After 2.Nf3 Black is in no way obliged to defend his e-pawn. Instead, he can play 2...Nf6 and start a counter-attack against White’s e-pawn. In the 19th century the Russian players Alexander Petroff (1794–1867) and Carl Friedrich Jänisch (1813–1872) made important contributions to the development of the variation, which has therefore become known as the Petroff Defence (or the Russian Defence).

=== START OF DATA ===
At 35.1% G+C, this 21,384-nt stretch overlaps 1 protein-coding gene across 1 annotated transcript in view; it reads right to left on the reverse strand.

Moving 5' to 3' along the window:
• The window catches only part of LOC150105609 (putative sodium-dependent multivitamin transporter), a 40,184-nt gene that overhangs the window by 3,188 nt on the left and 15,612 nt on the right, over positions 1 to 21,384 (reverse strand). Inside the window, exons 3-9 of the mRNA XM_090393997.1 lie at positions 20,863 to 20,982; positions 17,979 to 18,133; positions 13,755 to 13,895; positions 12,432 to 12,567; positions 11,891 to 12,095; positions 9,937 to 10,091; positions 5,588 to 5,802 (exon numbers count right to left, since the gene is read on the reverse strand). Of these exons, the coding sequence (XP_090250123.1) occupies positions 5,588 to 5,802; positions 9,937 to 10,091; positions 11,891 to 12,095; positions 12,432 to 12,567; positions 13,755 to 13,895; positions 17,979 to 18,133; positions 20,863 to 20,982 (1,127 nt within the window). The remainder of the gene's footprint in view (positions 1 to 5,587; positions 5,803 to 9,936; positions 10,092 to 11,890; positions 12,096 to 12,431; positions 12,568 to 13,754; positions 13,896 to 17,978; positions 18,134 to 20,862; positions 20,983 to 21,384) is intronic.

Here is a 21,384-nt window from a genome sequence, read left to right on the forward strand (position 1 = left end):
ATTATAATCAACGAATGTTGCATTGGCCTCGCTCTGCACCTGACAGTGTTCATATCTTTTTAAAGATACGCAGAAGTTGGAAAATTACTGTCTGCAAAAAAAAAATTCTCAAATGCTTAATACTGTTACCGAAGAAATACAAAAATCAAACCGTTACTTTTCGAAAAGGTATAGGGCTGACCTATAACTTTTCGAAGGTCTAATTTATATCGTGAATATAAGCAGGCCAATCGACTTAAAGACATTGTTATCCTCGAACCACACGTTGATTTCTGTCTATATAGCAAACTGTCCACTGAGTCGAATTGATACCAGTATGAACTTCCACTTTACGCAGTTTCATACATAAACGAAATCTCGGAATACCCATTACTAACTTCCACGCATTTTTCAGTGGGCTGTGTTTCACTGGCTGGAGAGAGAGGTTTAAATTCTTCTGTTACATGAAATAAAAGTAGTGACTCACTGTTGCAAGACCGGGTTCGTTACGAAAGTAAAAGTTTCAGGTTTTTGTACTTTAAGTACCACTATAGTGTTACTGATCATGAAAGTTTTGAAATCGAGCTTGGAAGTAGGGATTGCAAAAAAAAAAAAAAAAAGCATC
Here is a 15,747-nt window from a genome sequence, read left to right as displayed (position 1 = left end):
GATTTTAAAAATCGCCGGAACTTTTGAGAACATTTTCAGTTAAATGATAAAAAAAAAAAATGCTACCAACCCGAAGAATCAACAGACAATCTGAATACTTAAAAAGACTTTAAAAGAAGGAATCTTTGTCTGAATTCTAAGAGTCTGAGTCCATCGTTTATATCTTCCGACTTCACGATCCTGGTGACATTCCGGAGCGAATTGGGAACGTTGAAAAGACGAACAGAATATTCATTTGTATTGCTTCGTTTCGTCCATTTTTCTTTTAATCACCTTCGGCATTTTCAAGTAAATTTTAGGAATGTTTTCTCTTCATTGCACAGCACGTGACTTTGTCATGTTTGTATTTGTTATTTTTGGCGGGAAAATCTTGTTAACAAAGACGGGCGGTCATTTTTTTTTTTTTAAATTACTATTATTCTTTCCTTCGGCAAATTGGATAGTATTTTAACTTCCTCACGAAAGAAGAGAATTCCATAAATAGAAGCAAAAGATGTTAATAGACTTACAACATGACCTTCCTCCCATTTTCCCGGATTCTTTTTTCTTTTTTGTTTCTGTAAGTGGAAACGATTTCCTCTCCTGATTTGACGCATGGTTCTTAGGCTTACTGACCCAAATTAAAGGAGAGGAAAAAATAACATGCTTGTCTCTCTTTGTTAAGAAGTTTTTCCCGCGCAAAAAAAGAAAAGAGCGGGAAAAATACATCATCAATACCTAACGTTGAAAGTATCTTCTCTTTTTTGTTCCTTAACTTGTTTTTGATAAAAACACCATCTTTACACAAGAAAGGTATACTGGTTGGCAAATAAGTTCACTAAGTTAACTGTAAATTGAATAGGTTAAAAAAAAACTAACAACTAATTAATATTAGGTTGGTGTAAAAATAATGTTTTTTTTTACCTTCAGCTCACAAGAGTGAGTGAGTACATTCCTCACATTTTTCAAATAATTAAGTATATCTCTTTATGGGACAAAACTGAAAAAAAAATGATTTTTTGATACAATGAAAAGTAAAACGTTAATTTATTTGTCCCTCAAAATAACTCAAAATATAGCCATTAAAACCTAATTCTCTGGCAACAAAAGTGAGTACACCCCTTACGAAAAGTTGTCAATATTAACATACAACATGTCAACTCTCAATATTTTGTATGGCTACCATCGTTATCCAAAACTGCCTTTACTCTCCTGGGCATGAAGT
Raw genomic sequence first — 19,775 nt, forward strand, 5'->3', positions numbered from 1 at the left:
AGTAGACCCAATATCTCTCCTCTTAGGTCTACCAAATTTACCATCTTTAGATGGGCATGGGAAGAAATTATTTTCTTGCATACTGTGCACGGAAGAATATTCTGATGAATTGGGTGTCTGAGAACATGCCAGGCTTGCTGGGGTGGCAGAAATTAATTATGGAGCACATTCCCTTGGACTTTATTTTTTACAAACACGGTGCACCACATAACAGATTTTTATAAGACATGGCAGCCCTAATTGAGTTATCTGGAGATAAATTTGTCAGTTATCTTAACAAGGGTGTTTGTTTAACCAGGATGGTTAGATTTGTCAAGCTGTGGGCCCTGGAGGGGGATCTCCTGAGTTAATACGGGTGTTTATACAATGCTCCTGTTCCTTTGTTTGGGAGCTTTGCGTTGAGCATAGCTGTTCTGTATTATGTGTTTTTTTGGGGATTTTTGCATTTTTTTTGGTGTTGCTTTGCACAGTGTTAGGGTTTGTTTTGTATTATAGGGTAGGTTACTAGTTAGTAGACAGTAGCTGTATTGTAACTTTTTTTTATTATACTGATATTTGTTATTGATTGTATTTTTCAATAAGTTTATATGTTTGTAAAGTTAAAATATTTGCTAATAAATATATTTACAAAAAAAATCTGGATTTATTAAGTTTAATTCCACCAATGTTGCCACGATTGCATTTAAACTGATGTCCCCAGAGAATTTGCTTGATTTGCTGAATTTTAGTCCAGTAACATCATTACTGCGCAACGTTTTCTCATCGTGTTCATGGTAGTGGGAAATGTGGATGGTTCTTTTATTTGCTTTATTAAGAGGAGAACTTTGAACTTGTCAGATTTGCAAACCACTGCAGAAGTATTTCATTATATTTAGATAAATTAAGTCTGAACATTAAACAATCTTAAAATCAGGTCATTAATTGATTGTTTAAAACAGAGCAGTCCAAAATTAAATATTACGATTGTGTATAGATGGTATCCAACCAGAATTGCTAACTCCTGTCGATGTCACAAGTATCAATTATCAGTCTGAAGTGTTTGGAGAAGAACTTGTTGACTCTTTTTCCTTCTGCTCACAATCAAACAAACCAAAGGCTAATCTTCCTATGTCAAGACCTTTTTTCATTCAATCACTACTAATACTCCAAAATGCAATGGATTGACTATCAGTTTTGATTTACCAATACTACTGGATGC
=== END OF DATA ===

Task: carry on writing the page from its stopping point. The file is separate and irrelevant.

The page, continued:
In the second half of the 20th century after a long period of neglect, it developed in the 1980s into one of the most reliable ways for Black to achieve a draw at the top level. Worldclass players such as Karpov, Yusupov, Gelfand, Kramnik and Anand adopted it as part of their repertoire and the question as to how White could manage to reach an advantage against the Petroff became an even more ticklish one.